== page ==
(RNS) Like houses of worship across the U.S., Calvary Church in Santa Ana, Calif., typically hasn’t had to worry about filing a federal tax form.
But an obscure provision in the corporate tax overhaul approved by the Republican-controlled Congress at the end of 2017 may change that.
That provision imposes a 21 percent tax on employee parking benefits provided by thousands of congregations and nonprofits from coast to coast.
To pay that tax, some churches may have to file form 990-T paperwork with the IRS if they provide parking for employees.
“No one is ever excited to pay more taxes, especially on what used to be free parking for our employees, but we will comply with whatever the final guidance is on the new tax,” said Michael Welles, executive pastor of Calvary Church, a Southern California megachurch with 2,200 weekend attendees and a $5.5 million annual budget. “We would rather invest our funds into helping our community.”
Many pastors contacted by Religion News Service said they were unaware of the new tax.
Others said they had reviewed the interim guidance on the tax — contained in a 24-page document issued by the Treasury Department this past December — and determined that the new provision won’t affect their congregation.
“This is not something which causes me concern,” said Patrick Ford, preaching minister for the West Islip Church of Christ on Long Island, N.Y. “Although we have significant parking-related costs for snow removal, we do not have any spaces reserved for staff.”
Even if the church did have dedicated parking for staffers, said Ford, it wouldn’t be enough to trigger the tax, based on the reporting threshold the IRS has established. But determining that requires a fair amount of computations.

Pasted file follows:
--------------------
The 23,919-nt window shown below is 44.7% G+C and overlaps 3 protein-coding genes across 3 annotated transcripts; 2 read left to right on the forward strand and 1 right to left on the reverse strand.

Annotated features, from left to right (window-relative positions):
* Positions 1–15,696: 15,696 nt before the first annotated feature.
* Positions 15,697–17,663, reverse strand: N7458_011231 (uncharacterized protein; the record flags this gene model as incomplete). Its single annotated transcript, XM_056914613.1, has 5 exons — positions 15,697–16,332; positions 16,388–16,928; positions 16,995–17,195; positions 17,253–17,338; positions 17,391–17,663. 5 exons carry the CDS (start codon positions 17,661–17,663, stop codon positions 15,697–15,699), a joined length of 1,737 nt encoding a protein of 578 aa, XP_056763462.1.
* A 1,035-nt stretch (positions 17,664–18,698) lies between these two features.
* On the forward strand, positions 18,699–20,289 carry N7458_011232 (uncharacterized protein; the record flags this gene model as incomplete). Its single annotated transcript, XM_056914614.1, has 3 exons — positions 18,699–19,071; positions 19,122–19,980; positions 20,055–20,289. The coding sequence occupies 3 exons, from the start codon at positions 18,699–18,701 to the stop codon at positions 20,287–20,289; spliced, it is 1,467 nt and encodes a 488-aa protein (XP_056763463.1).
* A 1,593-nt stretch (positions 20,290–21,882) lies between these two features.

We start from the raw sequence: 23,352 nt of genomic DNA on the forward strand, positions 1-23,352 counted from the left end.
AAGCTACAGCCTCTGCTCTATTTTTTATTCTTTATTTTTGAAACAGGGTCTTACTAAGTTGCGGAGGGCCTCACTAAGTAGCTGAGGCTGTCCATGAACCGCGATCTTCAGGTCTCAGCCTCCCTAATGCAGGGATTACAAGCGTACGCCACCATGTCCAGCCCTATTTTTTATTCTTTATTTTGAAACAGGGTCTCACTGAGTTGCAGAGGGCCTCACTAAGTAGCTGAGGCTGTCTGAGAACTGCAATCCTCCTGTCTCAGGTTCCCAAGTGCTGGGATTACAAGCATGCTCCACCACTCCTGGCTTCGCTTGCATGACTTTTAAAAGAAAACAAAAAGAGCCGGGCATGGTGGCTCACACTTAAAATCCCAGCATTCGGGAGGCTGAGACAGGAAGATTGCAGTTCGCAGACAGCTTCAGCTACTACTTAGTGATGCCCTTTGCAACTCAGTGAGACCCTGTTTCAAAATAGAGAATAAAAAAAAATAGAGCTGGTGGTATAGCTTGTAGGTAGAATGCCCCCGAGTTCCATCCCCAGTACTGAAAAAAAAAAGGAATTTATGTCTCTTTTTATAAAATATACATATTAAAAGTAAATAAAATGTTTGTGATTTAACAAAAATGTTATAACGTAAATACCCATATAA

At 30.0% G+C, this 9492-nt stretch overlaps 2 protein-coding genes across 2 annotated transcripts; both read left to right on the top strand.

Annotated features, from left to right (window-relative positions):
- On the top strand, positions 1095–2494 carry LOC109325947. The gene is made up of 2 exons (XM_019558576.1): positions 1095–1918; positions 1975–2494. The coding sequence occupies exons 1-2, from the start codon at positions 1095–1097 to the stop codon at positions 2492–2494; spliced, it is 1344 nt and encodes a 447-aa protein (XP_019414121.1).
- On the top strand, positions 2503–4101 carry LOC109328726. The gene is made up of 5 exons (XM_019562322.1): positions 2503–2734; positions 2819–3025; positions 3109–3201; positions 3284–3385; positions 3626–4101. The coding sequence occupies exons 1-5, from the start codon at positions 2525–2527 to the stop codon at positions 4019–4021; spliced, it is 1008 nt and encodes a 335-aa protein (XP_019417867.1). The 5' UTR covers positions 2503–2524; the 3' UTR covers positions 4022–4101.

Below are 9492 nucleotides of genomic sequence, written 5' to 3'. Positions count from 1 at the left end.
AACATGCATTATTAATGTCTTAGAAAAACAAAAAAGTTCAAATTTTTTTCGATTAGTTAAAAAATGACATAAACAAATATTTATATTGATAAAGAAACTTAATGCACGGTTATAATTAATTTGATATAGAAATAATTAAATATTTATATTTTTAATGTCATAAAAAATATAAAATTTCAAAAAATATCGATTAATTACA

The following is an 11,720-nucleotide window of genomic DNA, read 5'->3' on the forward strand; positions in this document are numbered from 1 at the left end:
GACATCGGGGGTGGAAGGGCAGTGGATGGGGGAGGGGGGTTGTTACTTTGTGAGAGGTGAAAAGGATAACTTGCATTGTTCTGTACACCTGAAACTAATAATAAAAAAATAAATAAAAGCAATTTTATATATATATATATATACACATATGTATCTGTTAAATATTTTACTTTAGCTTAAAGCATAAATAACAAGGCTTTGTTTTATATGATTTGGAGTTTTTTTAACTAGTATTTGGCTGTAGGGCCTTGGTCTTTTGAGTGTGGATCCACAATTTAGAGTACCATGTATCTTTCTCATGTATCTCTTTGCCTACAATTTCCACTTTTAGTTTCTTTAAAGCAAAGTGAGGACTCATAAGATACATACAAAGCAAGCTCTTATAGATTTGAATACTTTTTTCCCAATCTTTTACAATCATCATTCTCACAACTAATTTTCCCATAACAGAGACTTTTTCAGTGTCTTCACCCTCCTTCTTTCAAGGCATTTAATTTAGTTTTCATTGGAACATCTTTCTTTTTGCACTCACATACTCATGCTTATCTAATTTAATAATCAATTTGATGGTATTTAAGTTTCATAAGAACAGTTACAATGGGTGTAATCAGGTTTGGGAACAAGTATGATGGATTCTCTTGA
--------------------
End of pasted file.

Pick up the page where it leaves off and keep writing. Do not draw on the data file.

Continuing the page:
The fact that houses of worship must make those calculations has upset leaders of national organizations — from the Jewish Federation of North America to the National Council of Nonprofits — that advocate for faith groups and charities.
Brian W. Walsh, a Washington, D.C.-based attorney and executive director of the Faith and Giving Coalition, said the tax sets a “terrible precedent.”
“When you tax the fringe benefits that churches, synagogues, mosques and other houses of worship offer their employees, you’re taking money directly away from their ability to operate,” he said.
A for-profit company, said Walsh, can pass the cost of the tax on to customers. A church or other house of worship can’t do that.
“They can’t raise prices,” he said. “They typically operate on very slim margins. So it can be a huge impact financially.”
Beyond the financial cost, Walsh said he objects to the tax on principle.
“It really runs counter to basic American values about how we understand the proper relationship between the church and the state,” he said. “So that alone is a reason why this provision should be repealed.”